U.S. says advanced hackers have shown ability to hijack critical infrastructure

Warning sign is seen with transfer lines at Dominion Cove Point Liquefied Natural Gas terminal in Maryland
A warning sign at the perimeter of a transfer line area is seen at the Dominion Cove Point Liquefied Natural Gas (LNG) terminal in Lusby, Maryland March 18, 2014. REUTERS/Gary Cameron

WASHINGTON, April 13 (Reuters) - Advanced hackers have shown they can take control of an array of devices that help run power stations and manufacturing plants, the U.S. government said in an alert on Wednesday, warning of the potential for cyber spies to harm critical infrastructure.

The U.S. Cybersecurity and Infrastructure Security Agency and other government agencies issued a joint advisory saying the hackers' malicious software could affect a type of device called programmable logic controllers made by Schneider Electric (SCHN.PA) and OMRON Corp (6645.T).

OMRON did not immediately return a message seeking comment. A Schneider spokesperson confirmed it had worked with U.S. officials to defend against the hackers, calling it "an instance of successful collaboration to deter threats on critical infrastructure before they occur."

The controllers are common across a variety of industries - from gas to food production plants - but Robert Lee, chief executive of cybersecurity firm Dragos, which helped uncover the malware, said researchers believed the hackers' intended targets were liquefied natural gas and electric facilities.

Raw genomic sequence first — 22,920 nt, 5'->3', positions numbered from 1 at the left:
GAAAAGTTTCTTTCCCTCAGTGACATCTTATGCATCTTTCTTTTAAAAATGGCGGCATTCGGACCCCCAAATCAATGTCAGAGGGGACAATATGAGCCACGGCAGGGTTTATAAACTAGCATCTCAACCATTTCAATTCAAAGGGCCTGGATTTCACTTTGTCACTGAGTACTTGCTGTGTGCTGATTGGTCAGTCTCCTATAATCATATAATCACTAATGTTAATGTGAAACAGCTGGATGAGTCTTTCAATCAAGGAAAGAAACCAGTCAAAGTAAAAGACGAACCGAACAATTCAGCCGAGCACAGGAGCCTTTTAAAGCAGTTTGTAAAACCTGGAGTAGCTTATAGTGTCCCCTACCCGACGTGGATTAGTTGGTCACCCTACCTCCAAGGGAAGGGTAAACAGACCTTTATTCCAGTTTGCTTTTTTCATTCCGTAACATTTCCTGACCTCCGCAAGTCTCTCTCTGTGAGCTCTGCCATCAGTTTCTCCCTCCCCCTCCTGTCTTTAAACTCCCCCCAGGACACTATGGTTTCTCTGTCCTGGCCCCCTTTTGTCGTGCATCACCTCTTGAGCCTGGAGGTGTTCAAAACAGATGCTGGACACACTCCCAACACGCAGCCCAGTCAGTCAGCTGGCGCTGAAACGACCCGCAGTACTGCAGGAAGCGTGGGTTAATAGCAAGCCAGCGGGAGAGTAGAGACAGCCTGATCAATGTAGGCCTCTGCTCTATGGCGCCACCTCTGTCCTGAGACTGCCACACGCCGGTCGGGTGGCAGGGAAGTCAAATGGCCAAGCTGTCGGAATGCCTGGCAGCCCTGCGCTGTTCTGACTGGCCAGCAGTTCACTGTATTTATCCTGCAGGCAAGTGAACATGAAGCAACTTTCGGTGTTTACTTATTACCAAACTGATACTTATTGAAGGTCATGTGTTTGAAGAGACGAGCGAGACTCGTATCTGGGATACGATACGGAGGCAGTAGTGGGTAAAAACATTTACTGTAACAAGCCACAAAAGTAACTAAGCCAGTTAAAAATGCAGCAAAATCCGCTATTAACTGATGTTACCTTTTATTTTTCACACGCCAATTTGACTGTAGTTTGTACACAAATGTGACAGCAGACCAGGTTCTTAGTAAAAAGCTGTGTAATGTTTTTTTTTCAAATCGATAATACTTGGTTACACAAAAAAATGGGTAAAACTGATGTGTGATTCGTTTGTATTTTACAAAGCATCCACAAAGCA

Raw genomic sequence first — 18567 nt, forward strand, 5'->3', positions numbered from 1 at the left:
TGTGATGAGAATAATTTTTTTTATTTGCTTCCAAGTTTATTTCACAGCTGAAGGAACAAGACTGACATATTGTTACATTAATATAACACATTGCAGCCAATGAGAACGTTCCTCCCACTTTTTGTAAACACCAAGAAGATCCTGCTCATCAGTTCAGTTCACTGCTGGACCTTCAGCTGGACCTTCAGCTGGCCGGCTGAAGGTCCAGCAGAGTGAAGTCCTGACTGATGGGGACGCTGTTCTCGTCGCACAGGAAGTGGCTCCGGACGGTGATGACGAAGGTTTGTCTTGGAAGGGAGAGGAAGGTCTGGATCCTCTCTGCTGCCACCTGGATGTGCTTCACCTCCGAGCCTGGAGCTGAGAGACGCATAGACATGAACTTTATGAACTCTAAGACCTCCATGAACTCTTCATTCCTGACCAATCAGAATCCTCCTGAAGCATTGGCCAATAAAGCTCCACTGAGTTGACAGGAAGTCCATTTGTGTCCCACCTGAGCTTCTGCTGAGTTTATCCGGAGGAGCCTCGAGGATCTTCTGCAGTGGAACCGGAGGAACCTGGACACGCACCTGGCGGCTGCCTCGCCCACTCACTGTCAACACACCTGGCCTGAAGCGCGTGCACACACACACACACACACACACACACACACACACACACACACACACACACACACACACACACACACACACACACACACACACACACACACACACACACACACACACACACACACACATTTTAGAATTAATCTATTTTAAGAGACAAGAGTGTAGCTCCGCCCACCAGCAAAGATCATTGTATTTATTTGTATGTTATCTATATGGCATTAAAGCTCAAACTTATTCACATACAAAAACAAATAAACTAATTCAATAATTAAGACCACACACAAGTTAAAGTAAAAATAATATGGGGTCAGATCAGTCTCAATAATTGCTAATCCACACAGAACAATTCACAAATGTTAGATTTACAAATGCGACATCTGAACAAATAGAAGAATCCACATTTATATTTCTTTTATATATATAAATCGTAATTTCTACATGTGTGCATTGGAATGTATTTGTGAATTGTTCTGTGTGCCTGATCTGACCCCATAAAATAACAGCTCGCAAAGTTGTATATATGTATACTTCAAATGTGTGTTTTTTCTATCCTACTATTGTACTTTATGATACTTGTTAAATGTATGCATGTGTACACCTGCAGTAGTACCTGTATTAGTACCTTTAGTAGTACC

In its alert, the Cybersecurity Agency urged critical infrastructure organizations, "especially Energy Sector organizations," to implement a series of recommendations aimed at blocking and detecting the cyber weapon, named Pipedream.

Although the government warning was vague - it did not say which hackers were behind the malware or if it had actually been used - it sent concern coursing across the industry.

In a sign of how seriously the discovery was being taken, CISA said it was making its announcement alongside the Energy Department, the National Security Agency and the FBI.

Programmable logic controllers, or PLCs, are embedded in a huge number of plants and factories and any interference with their operation has the potential to cause harm, from shutdowns to blackouts to chemical leaks, wrecked equipment or even explosions.

Lee said the tool developed by the mystery hackers was "highly capable" and had likely been in the works for several years.

"It is as dangerous as people are making it out to be," Lee said in an interview.

Western cybersecurity officials are already on edge over Russia's invasion of Ukraine and the deployment of malware aimed at causing electrical outages.

Sergio Caltagirone, Dragos' vice president of threat intelligence, said Pipedream could be understood as a "toolbox" of different hacking tools. Each component offers a different way to subvert normal controls, giving the hackers a variety of options to launch attacks.

For example, Caltagirone said that one of the tools within Pipedream would have allowed the attackers to damage Schneider Electric's PLC in such a way that it would need to be entirely replaced.

"Because of existing supply chain challenges it could take longer to get replacement controllers after such an attack," Caltagirone said. "What this means is a liquefied natural gas facility might be out of commission for months."

Reporting by Christopher Bing and Raphael Satter in Washington and James Pearson in London; additional reporting by Matthieu Protard in Paris; Editing by Leslie Adler and Howard Goller

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Thomson Reuters

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